Weather balloons better watch their backs. A new weather forecasting tool could soon find itself part of the day-to-day operations of the National Weather Service (NWS).

The instrument, called Atmospheric Emitted Radiance Interferometer, or AERI, measures temperature, water vapor and trace gases (like ozone, carbon monoxide and methane) in the lowest layer of Earth’s atmosphere, the troposphere. Now, an AERI project led by Tim Wagner, a scientist with the Cooperative Institute for Meteorological Satellite Studies (CIMSS) at the University of Wisconsin–Madison, has been chosen for funding by the National Oceanic and Atmospheric Administration (NOAA) Joint Technology Transfer Program.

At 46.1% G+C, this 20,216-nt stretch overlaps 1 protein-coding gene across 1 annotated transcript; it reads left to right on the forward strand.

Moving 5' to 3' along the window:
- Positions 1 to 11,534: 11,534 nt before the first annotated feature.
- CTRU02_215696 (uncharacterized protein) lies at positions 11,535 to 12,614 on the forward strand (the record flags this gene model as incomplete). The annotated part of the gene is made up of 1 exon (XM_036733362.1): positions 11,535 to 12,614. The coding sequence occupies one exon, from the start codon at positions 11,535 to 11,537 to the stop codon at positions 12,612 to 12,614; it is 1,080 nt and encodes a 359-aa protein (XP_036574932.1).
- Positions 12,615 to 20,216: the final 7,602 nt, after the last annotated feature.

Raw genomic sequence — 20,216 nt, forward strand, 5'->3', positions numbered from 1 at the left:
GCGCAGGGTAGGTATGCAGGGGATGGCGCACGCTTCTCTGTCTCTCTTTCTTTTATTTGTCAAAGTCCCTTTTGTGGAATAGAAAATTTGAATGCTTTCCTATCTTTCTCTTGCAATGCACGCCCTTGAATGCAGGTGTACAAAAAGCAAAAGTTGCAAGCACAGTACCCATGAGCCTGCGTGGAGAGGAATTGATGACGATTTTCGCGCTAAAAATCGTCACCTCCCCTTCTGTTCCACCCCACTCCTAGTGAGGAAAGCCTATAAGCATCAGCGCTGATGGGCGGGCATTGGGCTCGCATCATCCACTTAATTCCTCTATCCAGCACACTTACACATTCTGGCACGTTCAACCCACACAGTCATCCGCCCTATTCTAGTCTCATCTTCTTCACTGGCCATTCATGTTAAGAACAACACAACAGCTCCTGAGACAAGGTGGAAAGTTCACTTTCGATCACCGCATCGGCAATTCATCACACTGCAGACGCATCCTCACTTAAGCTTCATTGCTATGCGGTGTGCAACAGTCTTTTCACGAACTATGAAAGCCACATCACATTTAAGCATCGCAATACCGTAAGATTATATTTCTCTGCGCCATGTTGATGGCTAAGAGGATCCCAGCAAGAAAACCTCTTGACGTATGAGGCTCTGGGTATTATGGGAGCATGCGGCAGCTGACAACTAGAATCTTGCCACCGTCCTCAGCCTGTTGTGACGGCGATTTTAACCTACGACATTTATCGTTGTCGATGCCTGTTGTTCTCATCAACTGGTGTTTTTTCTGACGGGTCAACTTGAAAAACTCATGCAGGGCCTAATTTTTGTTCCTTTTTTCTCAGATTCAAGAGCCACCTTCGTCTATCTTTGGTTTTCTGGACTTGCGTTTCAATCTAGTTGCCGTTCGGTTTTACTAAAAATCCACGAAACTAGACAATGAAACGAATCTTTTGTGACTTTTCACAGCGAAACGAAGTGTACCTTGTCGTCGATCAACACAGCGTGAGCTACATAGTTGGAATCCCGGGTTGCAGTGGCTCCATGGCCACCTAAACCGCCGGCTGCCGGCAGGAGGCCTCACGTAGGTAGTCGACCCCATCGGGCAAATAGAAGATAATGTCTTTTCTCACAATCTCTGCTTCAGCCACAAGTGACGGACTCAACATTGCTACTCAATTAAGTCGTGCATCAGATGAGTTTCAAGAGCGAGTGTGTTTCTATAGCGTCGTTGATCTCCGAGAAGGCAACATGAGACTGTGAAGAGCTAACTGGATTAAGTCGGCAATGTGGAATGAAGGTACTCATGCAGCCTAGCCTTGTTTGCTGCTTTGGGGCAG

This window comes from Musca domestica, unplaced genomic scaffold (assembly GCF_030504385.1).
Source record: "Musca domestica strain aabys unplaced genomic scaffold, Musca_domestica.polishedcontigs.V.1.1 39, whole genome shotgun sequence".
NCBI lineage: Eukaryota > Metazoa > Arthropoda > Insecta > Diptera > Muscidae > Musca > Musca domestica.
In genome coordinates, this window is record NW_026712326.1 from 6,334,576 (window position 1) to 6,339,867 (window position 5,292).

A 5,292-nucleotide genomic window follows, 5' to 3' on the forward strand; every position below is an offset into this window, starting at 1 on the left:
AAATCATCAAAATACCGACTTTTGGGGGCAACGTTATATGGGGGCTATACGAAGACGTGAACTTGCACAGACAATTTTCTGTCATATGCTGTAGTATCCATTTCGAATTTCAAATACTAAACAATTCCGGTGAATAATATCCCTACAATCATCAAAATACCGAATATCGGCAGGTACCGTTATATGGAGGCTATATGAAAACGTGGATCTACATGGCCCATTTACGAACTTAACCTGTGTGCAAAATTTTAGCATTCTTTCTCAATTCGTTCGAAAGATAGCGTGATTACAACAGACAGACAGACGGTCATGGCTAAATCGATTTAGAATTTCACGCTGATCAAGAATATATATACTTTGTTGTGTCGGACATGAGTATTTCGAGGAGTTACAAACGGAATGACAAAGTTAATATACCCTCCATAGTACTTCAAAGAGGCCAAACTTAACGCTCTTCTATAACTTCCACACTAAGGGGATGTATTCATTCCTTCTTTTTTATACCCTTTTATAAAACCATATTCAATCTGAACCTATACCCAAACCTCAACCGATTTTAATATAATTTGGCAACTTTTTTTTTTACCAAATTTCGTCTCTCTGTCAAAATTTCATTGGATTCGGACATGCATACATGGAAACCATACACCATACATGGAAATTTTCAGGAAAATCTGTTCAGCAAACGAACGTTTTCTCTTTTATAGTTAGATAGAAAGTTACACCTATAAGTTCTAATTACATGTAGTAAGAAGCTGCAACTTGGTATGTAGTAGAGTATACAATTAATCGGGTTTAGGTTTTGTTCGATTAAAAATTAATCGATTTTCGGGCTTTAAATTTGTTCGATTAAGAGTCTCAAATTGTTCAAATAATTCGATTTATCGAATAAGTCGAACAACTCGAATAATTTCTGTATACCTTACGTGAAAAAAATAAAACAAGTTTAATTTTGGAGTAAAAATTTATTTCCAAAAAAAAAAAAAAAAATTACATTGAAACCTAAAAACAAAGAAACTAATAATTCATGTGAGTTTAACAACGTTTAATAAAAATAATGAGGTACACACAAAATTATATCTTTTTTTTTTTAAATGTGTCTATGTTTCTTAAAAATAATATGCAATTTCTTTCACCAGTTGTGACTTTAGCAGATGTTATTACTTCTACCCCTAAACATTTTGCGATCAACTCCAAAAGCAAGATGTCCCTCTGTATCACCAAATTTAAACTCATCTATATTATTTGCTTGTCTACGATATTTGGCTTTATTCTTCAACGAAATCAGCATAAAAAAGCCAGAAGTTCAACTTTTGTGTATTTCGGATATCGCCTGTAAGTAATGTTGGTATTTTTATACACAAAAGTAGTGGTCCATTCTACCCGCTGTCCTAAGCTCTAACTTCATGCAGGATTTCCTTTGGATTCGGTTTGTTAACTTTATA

The program is an effort to accelerate technological advances into application.

With AERI “we can monitor the evolution of the atmospheric boundary layer and see how stability is changing over time,” says Wagner. “But what we haven’t done, up to this point, is see what happens if we actually take those observations and put them into the forecast models—would that improve the accuracy of the models? We think it will.” Read the full story here.